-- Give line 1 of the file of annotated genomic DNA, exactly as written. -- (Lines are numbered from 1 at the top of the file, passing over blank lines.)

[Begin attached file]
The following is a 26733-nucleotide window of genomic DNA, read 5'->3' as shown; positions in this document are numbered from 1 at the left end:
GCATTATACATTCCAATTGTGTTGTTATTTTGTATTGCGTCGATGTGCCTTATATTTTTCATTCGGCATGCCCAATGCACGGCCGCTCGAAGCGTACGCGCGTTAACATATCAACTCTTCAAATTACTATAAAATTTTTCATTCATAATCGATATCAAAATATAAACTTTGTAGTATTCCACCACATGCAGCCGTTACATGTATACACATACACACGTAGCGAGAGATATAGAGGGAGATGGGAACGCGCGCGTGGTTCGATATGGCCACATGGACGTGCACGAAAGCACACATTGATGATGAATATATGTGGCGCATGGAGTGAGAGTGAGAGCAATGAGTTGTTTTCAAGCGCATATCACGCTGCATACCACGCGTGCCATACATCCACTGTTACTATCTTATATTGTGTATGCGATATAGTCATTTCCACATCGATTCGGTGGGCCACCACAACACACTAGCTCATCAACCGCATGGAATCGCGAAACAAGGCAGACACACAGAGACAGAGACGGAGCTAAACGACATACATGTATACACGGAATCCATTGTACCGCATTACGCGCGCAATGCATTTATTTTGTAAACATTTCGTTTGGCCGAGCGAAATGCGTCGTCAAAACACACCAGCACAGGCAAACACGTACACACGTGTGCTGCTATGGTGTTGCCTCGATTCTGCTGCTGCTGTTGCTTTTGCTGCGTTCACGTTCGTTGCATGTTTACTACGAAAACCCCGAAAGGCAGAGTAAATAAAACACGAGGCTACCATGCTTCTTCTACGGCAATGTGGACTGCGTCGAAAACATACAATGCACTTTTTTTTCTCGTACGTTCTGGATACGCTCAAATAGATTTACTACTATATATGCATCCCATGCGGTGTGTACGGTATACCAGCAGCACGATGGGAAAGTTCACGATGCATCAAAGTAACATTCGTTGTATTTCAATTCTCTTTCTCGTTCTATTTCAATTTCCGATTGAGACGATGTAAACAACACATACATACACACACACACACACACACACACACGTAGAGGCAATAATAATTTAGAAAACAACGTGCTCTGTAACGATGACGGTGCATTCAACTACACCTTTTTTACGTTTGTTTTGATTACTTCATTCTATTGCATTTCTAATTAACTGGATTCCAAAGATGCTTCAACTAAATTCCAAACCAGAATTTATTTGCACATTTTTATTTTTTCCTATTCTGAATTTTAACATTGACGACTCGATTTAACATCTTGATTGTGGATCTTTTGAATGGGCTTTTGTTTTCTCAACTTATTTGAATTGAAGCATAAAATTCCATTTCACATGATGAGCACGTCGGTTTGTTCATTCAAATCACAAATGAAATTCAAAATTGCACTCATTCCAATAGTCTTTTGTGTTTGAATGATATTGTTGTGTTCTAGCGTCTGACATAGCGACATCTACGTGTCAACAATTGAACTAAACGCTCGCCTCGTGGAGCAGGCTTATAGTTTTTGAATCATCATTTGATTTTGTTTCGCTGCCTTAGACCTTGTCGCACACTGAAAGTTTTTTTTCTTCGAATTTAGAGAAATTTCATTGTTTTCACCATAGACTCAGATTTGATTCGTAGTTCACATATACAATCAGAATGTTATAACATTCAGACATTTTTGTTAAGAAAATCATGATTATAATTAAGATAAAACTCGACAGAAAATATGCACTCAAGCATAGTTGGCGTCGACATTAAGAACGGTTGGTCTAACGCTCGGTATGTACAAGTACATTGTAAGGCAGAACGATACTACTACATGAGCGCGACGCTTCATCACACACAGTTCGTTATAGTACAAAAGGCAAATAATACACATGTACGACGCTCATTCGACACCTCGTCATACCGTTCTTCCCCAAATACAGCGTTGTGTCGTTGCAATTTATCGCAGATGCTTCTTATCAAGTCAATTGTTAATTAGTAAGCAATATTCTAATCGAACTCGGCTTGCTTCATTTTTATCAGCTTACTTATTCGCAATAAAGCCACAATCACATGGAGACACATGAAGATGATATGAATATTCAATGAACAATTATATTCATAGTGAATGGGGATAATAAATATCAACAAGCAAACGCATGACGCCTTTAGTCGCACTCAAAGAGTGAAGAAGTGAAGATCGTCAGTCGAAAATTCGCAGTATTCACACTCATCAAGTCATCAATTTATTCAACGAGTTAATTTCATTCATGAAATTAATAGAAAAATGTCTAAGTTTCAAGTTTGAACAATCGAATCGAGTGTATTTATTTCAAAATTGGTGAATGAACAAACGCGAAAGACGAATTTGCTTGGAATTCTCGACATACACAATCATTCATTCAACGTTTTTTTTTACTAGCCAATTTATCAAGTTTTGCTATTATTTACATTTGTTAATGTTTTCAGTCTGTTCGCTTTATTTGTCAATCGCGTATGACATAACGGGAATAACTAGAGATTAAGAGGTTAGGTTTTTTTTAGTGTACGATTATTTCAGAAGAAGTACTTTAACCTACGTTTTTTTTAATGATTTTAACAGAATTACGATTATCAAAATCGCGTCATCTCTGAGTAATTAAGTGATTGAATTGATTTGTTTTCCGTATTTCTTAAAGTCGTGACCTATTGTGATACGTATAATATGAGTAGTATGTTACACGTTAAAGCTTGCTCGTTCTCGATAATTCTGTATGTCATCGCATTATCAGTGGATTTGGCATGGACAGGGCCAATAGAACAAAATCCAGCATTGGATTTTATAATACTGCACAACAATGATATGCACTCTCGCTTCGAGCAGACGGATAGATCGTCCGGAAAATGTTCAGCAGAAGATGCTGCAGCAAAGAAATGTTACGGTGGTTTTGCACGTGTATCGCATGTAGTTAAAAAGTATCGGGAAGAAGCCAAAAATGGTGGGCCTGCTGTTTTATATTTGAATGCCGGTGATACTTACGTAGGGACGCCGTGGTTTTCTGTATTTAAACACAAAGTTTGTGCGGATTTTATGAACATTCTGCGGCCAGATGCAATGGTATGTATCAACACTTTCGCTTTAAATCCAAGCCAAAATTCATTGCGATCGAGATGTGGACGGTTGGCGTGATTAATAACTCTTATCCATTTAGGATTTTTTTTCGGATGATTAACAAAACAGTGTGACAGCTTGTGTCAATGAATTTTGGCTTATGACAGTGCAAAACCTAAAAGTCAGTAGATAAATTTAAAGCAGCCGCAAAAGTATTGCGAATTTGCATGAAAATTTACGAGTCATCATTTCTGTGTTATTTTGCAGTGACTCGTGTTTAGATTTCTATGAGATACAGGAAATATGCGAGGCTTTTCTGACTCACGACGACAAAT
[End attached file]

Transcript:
The following is a 26733-nucleotide window of genomic DNA, read 5'->3' as shown; positions in this document are numbered from 1 at the left end: